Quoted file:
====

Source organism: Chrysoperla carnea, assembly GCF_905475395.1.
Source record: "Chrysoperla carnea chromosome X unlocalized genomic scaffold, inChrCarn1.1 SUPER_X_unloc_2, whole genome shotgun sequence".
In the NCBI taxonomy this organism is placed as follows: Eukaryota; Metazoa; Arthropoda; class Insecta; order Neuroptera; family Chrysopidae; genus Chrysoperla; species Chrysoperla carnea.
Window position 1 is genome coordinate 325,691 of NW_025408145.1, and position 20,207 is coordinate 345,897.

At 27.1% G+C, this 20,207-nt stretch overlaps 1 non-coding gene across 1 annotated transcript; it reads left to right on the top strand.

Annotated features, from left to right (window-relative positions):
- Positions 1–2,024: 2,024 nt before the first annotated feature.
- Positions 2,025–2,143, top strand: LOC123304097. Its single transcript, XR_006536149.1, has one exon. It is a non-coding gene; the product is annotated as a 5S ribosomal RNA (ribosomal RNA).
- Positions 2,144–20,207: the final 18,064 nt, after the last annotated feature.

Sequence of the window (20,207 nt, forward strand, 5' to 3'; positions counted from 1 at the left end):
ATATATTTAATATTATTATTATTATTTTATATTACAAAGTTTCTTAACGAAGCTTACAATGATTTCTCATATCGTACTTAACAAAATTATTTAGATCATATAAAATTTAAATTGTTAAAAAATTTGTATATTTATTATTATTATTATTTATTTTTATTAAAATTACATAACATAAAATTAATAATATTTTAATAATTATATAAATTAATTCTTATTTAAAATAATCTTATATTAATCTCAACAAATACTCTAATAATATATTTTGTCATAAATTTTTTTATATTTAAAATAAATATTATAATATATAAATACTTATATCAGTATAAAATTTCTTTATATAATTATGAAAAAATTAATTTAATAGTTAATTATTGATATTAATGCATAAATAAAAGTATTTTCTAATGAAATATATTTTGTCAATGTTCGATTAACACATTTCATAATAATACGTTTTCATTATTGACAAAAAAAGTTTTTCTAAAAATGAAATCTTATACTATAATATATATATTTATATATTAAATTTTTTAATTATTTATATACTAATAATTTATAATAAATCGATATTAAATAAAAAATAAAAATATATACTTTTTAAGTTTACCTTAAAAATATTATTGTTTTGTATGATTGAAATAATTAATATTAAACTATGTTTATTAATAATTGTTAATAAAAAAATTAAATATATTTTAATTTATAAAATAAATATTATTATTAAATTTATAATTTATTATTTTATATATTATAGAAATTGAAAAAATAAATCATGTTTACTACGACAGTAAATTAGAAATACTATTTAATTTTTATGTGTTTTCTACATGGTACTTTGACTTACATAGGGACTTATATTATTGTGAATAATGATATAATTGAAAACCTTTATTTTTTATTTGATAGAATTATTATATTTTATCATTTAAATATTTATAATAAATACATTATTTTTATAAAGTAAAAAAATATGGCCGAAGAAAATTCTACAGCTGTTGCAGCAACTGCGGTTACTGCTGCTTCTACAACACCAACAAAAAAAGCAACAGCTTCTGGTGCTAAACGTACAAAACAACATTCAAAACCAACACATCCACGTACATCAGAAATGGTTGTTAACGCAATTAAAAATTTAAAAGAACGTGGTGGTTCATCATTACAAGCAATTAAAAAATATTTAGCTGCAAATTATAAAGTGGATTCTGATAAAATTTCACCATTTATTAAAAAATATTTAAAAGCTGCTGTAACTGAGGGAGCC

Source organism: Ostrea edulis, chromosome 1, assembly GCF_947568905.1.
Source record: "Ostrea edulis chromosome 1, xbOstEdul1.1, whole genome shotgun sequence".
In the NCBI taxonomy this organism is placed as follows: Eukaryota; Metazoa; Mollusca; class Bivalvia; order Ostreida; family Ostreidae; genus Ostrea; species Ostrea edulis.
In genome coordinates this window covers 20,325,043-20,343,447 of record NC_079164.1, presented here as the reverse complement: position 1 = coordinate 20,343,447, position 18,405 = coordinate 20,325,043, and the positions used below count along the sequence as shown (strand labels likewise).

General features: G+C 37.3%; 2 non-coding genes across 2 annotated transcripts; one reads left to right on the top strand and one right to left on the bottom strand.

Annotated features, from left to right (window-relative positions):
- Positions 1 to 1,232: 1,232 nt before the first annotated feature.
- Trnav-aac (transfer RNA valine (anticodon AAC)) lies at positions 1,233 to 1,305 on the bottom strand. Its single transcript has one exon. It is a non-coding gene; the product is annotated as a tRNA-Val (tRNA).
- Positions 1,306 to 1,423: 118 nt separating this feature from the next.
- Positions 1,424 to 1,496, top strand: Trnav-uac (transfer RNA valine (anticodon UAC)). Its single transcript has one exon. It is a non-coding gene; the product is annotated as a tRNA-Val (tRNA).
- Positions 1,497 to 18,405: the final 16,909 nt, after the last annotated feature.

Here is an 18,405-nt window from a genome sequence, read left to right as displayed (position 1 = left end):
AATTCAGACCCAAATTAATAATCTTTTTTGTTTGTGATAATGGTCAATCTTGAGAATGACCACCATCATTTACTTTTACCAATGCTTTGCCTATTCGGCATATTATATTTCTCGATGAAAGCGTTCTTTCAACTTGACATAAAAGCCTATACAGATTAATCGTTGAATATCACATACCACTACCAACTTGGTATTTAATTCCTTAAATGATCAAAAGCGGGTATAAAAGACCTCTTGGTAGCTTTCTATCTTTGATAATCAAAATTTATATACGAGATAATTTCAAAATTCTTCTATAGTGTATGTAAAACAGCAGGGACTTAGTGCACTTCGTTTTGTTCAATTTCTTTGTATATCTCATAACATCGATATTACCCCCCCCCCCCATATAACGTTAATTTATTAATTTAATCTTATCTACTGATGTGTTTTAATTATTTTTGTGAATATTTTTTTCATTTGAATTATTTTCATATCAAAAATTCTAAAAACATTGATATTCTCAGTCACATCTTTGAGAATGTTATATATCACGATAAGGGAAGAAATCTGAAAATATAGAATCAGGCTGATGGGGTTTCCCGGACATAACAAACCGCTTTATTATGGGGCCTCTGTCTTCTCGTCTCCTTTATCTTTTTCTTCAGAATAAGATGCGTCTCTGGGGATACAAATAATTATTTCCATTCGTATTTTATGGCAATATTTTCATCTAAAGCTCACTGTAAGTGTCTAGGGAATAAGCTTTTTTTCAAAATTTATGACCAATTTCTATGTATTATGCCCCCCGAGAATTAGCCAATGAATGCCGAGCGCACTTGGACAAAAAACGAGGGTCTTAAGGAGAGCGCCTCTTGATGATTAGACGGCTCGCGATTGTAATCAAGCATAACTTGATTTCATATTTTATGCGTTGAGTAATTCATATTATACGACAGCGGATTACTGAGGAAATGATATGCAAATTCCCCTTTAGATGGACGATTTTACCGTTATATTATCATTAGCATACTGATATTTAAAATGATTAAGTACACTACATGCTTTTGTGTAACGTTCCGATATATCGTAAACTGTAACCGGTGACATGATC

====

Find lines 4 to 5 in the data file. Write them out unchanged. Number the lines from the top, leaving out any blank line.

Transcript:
Window position 1 is genome coordinate 325,691 of NW_025408145.1, and position 20,207 is coordinate 345,897.

At 27.1% G+C, this 20,207-nt stretch overlaps 1 non-coding gene across 1 annotated transcript; it reads left to right on the top strand.